For the month of January we are considering what it means to be faithfully Christian, to embrace the big idea of Christianity without feeling the need to be a special brand. In fact, we are interested in the possibility of being non-branded Christians -- “mere Christians” to borrow the title of CS Lewis’ famous book. We are pushing away from sectarianism. Do you know that word? Sectarian, section, sect, words that remind us how divided we have become, how consistently we have established our identity as distinct from each other, rather than part of each other. When groups share a common root, and a common center, sectarianism is the idea that the differences between them are more important than what they share in common.
In the history of the church, we have found innumerable ways of marking ourselves off by what we think ought to define “proper” Christians: modes of baptism (sprinkle or dunk), understandings of communion (is this just a remembrance of Jesus, or somehow a real mystical encounter), and many other things, of various degrees of importance. While I am one to think that such things ought to be wrestled with, I am not one to think that such things should be the cause of separation between us.
Of course we understand that there are non-negotiable Christian ideas. For instance, Christianity must hold to the reality of a personal God, not “god” as some way to express the idea of energy, or the “all” of the universe. Christianity is nothing if it is not personal -- God is personal, and we are persons before God. And to further that thought, Christianity is trinitarian in its understanding of God: God as Father, Son and Holy Spirit. We understand God through the story of Jesus, that God took upon himself our humanity in Jesus, becoming truly human while remaining truly God. We refer to the deity of Christ as an essential component of Christian faith, something that cannot be traded away without Christian faith ceasing to be itself.
I am fully aware that there are some things -- essential Christian things -- which people divide over. Jesus himself knew this to be the case when he said, rather enigmatically, “I did not come to bring peace, but a sword” (Matthew 10:34). The opinion we have about him is the basic issue, a rather divisive issue at times.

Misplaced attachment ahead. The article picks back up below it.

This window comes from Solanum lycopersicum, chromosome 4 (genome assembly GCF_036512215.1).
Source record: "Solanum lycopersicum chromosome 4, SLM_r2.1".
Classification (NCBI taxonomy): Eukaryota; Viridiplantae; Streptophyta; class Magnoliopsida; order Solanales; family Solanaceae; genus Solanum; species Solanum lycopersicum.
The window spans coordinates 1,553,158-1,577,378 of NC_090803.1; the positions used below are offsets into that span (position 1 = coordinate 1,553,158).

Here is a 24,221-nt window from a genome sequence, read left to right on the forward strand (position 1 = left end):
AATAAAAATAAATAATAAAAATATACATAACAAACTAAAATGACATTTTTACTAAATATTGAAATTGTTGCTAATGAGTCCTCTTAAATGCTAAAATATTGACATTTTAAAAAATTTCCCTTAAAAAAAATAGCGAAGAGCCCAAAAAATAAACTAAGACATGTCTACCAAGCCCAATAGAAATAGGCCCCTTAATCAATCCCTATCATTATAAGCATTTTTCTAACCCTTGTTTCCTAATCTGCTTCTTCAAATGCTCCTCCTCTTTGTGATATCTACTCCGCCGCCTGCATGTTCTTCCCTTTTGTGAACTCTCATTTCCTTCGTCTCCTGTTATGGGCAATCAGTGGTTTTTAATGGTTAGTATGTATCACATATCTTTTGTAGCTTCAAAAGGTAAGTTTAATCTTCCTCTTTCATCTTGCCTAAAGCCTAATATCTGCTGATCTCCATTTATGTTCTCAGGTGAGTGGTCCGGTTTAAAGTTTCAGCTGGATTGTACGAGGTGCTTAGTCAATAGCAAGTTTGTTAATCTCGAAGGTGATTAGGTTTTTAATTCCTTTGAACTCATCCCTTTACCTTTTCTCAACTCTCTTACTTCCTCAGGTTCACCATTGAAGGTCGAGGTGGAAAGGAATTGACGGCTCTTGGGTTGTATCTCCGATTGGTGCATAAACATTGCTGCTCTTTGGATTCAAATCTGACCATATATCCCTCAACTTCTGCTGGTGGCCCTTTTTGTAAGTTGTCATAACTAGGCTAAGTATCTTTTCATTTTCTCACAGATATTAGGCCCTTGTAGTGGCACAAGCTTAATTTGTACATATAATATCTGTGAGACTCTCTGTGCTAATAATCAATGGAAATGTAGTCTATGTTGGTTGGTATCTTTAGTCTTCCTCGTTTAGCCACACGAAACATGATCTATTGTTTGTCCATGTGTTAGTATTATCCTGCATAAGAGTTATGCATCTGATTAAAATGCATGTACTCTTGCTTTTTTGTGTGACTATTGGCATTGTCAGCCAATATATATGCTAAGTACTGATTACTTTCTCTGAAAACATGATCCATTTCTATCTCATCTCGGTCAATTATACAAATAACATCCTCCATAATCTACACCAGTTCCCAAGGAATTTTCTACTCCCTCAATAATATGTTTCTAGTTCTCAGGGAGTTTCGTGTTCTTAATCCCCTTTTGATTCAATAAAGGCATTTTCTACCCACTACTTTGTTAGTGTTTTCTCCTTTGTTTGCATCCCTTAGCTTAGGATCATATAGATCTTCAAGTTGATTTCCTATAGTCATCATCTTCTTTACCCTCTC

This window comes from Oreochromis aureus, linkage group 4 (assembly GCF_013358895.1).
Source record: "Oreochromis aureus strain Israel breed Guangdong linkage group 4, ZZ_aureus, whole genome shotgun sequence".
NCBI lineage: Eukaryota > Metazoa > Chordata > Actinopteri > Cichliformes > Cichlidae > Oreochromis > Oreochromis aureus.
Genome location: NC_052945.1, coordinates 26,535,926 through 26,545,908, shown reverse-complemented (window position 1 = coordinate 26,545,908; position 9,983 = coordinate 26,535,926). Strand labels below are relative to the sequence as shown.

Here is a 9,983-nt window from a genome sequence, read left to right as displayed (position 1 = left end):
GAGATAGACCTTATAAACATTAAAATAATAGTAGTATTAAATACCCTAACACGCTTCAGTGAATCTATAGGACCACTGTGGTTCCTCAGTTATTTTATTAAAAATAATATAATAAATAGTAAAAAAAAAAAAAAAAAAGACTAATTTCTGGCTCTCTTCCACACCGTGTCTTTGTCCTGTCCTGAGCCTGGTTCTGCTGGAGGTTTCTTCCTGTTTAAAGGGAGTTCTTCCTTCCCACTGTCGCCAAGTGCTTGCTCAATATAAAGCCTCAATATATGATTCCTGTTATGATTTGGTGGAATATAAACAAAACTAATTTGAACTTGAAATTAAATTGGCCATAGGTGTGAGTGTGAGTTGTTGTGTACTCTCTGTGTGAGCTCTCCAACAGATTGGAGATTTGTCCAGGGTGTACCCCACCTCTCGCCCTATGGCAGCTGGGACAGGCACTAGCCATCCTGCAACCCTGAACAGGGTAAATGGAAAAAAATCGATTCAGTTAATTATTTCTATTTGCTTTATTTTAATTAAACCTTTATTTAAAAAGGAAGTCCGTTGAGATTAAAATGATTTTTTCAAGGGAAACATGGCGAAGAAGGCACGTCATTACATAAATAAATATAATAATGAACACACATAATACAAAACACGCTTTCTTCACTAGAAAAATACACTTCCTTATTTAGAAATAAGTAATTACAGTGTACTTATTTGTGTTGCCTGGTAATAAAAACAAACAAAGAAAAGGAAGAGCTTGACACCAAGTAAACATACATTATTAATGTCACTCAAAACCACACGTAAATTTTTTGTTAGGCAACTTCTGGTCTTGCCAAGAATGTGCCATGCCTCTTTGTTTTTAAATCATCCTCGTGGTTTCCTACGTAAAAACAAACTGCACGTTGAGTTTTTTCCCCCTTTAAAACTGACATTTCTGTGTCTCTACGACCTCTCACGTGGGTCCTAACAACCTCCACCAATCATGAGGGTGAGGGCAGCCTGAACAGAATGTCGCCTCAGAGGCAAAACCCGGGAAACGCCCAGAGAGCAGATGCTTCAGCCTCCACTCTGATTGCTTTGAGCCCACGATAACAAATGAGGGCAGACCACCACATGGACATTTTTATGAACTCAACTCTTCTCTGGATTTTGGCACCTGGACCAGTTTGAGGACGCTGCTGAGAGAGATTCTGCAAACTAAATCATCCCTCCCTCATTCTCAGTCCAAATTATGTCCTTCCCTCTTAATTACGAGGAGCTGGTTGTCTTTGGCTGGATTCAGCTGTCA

But there is another problem, an opposite problem if you will. It is the well-practiced habit of Christians, followers and believers in Jesus, dividing over secondary matters, not of things at the center of faith. Do we need evidence of this? There are now over 33,000 Christian denominations, with 300 new ones being added every year. I don’t know about you, but I think that is a patently absurd reality. Far fewer brands of Christianity would be good I think. A lot of those groups could learn to live together I think.
We invite you to take a look at the Westside Creed that has been created to remind us of a centered Christian faith. We want to embrace a faith that reflects the historic middle of Christianity, a faith that focuses on the person and story of Jesus, a faith that pushes us toward a way of life that is missional and transformative. You will find our creed in your journals, or on this website here.
But consider this: for the month of January, we are thinking about what it means to be Christian in our thinking. And that begins with a clear sense of what Christianity actually is -- not a body of 33,000 pieces, but the one body of Jesus followers, living and serving in his name.
Make every effort to keep the unity of the Spirit through the bond of peace. There is one body and one Spirit, just as you were called to one hope when you were called; one Lord, one faith, one baptism; one God and Father of all, who is over all and through all and in all. [Ephesians 4:3-6]
We hope to see you this Sunday as we talk about the uniqueness of Jesus.